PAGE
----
American Journal of Dermatological Research and Reviews


Skin Lightening and Management of Hyperpigmentation

Review Article of American Journal of Dermatological Research and Reviews Skin Lightening & Management of Hyperpigmentation AK Mohiuddin, Assistant Professor Department of Pharmacy, World University of Bangladesh 151/8, Green Road, Dhanmondi, Dhaka – 1205, Bangladesh Skin color, along with hair and eye color, is genetically determined by the amount of melanin found in the top layers of skin. Its varied presence – which accounts for different skin colors – is linked to a population’s historic levels of sun exposure. Skin-lightening is just one of the multiple options for augmenting the skin’s surface appearance, including but not limited to tanning, scarification, makeup, tattooing, face lifts, nose jobs, botox, lip extensions, and piercings. Skin-bleaching practices, such as using skin creams and soaps to achieve a lighter skin tone, are common throughout the world and are triggered by cosmetic reasons that oftentimes have deep historical, economic, sociocultural, and psychosocial roots. The cosmetics industry has traditionally relied on convincing people that they are incomplete without a particular product. Yet, unlike makeup or fake tan, skin-whitening creams base beauty on a racial hierarchy, fueling intolerance and causing serious social harm. Lighter and fairer skin is something that everyone craves for, and celebrities play a massive part in paving the way. Just like ladies, men also aspire to get immaculate, glowing and healthy-looking skin to accentuate their personality and overall looks. It’s for everyone to understand that men really feel shy to discuss the skincare routines as they feel it’s all-girl stuff. But there is no denying that even boys need to uplift and improve their skin texture to feel good. Studies have documented the use of skin fairness products, sometimes referred to as “skin whitening products,” “skin bleaching products,” “depigmenting agents,” in Africa, Europe, North America, and Asia, with prevalence of use ranging from 30 ...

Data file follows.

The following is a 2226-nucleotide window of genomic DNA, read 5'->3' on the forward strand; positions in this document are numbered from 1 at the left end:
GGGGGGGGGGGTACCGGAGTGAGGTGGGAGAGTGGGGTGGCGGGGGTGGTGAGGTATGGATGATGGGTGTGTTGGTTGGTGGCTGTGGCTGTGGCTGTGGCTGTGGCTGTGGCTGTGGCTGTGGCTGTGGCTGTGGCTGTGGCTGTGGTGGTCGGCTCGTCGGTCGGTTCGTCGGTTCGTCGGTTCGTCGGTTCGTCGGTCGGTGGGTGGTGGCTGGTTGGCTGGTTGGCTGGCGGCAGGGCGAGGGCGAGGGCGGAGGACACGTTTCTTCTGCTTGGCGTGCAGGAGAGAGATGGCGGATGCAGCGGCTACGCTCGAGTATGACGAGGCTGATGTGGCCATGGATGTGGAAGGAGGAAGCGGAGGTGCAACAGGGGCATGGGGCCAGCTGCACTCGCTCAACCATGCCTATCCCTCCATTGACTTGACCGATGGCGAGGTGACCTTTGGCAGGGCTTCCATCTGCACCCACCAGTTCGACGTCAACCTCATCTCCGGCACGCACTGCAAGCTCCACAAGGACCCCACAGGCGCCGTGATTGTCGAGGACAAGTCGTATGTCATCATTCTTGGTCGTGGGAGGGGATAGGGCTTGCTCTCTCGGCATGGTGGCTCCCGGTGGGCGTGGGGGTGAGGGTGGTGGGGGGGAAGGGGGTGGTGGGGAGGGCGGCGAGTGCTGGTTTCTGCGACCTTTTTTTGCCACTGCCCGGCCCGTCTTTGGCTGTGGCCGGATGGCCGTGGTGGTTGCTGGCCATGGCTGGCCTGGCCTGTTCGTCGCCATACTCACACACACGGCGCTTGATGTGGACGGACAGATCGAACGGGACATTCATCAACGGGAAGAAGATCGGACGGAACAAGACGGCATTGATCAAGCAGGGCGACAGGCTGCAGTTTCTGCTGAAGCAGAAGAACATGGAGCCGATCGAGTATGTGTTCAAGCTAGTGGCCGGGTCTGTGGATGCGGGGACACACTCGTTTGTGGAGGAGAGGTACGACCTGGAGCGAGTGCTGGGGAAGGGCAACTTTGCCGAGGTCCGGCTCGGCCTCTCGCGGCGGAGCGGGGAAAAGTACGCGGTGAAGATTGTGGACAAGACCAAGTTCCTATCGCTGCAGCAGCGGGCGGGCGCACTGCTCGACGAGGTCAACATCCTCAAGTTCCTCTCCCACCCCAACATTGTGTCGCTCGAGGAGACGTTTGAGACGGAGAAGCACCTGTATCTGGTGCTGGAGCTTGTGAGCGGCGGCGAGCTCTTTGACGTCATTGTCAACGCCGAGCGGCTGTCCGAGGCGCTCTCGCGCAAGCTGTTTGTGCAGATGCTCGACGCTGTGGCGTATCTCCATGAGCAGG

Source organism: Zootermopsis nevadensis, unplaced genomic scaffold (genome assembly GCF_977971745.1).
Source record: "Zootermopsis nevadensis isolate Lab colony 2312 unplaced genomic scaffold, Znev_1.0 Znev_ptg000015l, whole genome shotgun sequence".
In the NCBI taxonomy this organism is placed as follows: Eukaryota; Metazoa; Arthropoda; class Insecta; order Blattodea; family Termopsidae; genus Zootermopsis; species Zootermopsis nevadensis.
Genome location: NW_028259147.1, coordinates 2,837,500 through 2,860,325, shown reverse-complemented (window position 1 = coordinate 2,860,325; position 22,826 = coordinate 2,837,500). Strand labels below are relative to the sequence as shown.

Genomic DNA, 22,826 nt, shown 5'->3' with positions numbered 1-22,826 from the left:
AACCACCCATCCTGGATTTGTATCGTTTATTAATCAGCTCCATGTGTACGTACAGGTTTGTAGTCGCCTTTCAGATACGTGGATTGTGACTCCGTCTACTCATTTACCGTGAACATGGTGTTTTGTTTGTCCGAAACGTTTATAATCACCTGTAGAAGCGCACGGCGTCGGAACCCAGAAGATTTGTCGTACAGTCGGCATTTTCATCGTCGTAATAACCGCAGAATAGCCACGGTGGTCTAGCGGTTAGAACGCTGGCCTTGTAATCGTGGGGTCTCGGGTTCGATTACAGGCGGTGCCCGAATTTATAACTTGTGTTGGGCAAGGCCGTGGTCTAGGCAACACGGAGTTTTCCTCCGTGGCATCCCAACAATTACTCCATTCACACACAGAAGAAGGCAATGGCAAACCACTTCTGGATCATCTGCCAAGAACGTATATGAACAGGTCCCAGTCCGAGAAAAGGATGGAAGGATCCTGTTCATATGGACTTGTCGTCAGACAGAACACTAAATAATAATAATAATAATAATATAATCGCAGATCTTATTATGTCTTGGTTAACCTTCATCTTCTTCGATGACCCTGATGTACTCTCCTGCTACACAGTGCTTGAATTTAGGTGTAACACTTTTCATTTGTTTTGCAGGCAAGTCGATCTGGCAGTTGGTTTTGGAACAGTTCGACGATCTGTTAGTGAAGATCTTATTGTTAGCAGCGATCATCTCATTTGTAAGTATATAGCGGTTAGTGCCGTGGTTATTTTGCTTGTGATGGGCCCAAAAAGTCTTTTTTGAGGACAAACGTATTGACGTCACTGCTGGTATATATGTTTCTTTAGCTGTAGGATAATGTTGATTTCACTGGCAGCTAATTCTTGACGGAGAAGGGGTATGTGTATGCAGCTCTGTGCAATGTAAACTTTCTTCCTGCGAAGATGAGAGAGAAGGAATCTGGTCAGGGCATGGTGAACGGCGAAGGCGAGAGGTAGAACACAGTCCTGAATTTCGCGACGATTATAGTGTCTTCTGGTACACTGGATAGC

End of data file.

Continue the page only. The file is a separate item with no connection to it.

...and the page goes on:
Skin Care Creams: Formulation and Use

Review Article of American Journal of Dermatological Research and Reviews Skin Care Creams: Formulation and Use AK Mohiuddin, Assistant Professor Department of Pharmacy, World University of Bangladesh 151/8, Green Road, Dhanmondi, Dhaka – 1205, Bangladesh Skin reflects origin, lifestyle, age and state of health. Skin color, tone and evenness, pigmentation, as well as skin surface characteristics are signs of skin’s health. The cosmetic and pharmaceutical industry offers a vast armamentarium of skin care products and procedures to clean, soothe, restore, reinforce, protect and to treat our skin and hence to keep it in “good condition”. Skin care products are readily available in daily life and they play a major role in health and nursing care. The promotion of skin care products including their claims are often based on an effect (e.g., moisturizing, antioxidant), evoked by an active (e.g., urea, tocopherol) that is delivered through a vehicle (e.g., lotion) that relies on a specific technology (e.g., nanotechnology). In addition, “without” claims (e.g., without parabens) often accompany nowadays promotions. Today, modern skin care includes cleansing, soothing, restoring, reinforcing and protecting. With increasing age, the emphasis on skin care is changing. The importance of soothing, restoring, reinforcing increases and cleansing should be executed with particular care. The character of skin care shifts from more cosmetic objectives e smooth, healthy looking skin e to more therapeutic and preventive objectives e soothing, restoring, reinforcing and protecting stressed skin. Even though skin care and skin protection play an important role throughout lifetime the skin areas in primary need of care and protection also change. In younger years, environmental factors (e.g., UV radiation) are of primary importance whereas in advanced years, age-related factors (e.g., prolonged exposure to various sources of moisture, including urine or feces, perspiration, wound exudate, and their contents) become more important. Subsequently the skin ...